There are plenty of applications filed by people who just don’t understand trademark law. It’s really a shame when that happens.
But some people should know better.
In 2008, Paul R. Martin filed an application to register his trademark covering various legal services, including “trademark searching and clearance services.” Surely, here’s a guy who knows what he’s doing.
The trademark he sought to register: THE STARBUCKS LAWYER
That’s right. Mr. Martin applied to register a trademark that would infringe on one of the most famous and strongest brands in the world.
To people who understand trademark law, it’s no surprise that the examiner refused to register Mr. Martin’s “mark.”
Of the 239 applications filed since 2008 with Mr. Martin as attorney of record, only THREE have so far made it to registration. 172 are dead without ever reaching registration. The other 62 are alive, but one wonders for how long. Presumably, his clients have paid over $65,000 in filing fees and who knows how much in legal fees.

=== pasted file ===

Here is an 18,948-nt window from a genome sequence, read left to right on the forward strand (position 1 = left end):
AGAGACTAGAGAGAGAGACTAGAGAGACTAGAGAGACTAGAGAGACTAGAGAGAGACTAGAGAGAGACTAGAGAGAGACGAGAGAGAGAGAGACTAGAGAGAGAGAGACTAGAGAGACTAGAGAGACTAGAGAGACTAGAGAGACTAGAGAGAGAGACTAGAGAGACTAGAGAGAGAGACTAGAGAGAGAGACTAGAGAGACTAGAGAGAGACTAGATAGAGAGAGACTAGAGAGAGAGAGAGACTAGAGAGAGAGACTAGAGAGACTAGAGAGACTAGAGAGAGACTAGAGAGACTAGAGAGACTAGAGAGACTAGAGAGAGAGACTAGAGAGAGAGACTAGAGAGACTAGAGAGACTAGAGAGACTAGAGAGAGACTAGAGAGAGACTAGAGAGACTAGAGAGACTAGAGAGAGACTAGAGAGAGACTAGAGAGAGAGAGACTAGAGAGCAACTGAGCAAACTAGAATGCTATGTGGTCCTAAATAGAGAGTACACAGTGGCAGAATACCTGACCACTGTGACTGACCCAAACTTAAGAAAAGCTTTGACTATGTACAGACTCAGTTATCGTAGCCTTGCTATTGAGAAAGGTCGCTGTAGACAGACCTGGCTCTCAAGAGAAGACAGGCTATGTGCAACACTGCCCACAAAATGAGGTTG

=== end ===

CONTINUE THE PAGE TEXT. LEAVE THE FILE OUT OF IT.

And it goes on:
Lots of the applications he filed died because the owner never ended up using the trademark. Many died because they never had a chance at registration. I know that clients don’t always listen to my advice: They choose to file when the chances of success are low or file an intent-to-use application prematurely. But, the fact that Mr. Martin attempted to register The Starbucks Lawyer for himself suggests that Mr. Martin’s track record isn’t entirely an accident.
 As of August 4, 2015, the live applications had this status:
- 2 had received final refusals
- 11 were subject to office actions or priority amendments
- 29 were ITU applications awaiting statements of use, of which had already received 1 or more extensions.
- 6 are awaiting publication
- 1 was revived and is awaiting action
- 13 are awaiting being assigned to an examiner